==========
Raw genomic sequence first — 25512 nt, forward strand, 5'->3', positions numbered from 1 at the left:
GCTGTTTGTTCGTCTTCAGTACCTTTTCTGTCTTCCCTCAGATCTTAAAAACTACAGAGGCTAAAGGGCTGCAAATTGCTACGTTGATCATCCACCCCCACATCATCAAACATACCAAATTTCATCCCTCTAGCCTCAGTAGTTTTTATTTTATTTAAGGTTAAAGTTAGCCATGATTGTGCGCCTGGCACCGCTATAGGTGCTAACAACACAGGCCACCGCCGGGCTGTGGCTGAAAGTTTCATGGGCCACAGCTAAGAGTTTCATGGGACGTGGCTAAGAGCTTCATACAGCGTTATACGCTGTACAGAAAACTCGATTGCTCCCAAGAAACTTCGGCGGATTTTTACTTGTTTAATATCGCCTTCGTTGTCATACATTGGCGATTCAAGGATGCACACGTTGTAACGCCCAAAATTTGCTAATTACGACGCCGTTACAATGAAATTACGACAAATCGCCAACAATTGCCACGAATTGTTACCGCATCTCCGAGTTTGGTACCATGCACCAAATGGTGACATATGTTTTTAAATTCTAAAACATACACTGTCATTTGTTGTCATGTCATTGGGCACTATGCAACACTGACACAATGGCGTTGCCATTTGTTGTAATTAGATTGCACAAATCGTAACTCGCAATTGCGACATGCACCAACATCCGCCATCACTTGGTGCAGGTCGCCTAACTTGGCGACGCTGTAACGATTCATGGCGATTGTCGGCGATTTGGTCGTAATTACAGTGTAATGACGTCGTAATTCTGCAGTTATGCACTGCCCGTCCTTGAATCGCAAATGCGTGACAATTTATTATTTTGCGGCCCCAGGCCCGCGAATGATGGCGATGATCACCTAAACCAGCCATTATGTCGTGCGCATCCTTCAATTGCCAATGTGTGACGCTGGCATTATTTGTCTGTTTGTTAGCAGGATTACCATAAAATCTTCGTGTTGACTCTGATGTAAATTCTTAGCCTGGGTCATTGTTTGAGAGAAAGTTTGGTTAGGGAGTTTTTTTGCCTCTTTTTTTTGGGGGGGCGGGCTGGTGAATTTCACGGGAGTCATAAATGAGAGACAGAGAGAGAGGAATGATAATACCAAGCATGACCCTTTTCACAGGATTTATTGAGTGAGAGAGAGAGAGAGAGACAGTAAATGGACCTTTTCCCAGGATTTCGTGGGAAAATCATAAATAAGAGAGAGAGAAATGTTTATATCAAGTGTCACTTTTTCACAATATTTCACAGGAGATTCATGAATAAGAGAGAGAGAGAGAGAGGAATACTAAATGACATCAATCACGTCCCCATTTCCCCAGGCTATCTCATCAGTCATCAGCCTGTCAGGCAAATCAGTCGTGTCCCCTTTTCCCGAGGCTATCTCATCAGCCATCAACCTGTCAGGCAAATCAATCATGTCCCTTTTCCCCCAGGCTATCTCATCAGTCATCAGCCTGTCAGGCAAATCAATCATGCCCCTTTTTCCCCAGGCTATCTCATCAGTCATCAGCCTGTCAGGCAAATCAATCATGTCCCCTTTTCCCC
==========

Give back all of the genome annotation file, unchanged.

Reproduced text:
Raw genomic sequence first — 25512 nt, forward strand, 5'->3', positions numbered from 1 at the left:
GCTGTTTGTTCGTCTTCAGTACCTTTTCTGTCTTCCCTCAGATCTTAAAAACTACAGAGGCTAAAGGGCTGCAAATTGCTACGTTGATCATCCACCCCCACATCATCAAACATACCAAATTTCATCCCTCTAGCCTCAGTAGTTTTTATTTTATTTAAGGTTAAAGTTAGCCATGATTGTGCGCCTGGCACCGCTATAGGTGCTAACAACACAGGCCACCGCCGGGCTGTGGCTGAAAGTTTCATGGGCCACAGCTAAGAGTTTCATGGGACGTGGCTAAGAGCTTCATACAGCGTTATACGCTGTACAGAAAACTCGATTGCTCCCAAGAAACTTCGGCGGATTTTTACTTGTTTAATATCGCCTTCGTTGTCATACATTGGCGATTCAAGGATGCACACGTTGTAACGCCCAAAATTTGCTAATTACGACGCCGTTACAATGAAATTACGACAAATCGCCAACAATTGCCACGAATTGTTACCGCATCTCCGAGTTTGGTACCATGCACCAAATGGTGACATATGTTTTTAAATTCTAAAACATACACTGTCATTTGTTGTCATGTCATTGGGCACTATGCAACACTGACACAATGGCGTTGCCATTTGTTGTAATTAGATTGCACAAATCGTAACTCGCAATTGCGACATGCACCAACATCCGCCATCACTTGGTGCAGGTCGCCTAACTTGGCGACGCTGTAACGATTCATGGCGATTGTCGGCGATTTGGTCGTAATTACAGTGTAATGACGTCGTAATTCTGCAGTTATGCACTGCCCGTCCTTGAATCGCAAATGCGTGACAATTTATTATTTTGCGGCCCCAGGCCCGCGAATGATGGCGATGATCACCTAAACCAGCCATTATGTCGTGCGCATCCTTCAATTGCCAATGTGTGACGCTGGCATTATTTGTCTGTTTGTTAGCAGGATTACCATAAAATCTTCGTGTTGACTCTGATGTAAATTCTTAGCCTGGGTCATTGTTTGAGAGAAAGTTTGGTTAGGGAGTTTTTTTGCCTCTTTTTTTTGGGGGGGCGGGCTGGTGAATTTCACGGGAGTCATAAATGAGAGACAGAGAGAGAGGAATGATAATACCAAGCATGACCCTTTTCACAGGATTTATTGAGTGAGAGAGAGAGAGAGAGACAGTAAATGGACCTTTTCCCAGGATTTCGTGGGAAAATCATAAATAAGAGAGAGAGAAATGTTTATATCAAGTGTCACTTTTTCACAATATTTCACAGGAGATTCATGAATAAGAGAGAGAGAGAGAGAGGAATACTAAATGACATCAATCACGTCCCCATTTCCCCAGGCTATCTCATCAGTCATCAGCCTGTCAGGCAAATCAGTCGTGTCCCCTTTTCCCGAGGCTATCTCATCAGCCATCAACCTGTCAGGCAAATCAATCATGTCCCTTTTCCCCCAGGCTATCTCATCAGTCATCAGCCTGTCAGGCAAATCAATCATGCCCCTTTTTCCCCAGGCTATCTCATCAGTCATCAGCCTGTCAGGCAAATCAATCATGTCCCCTTTTCCCC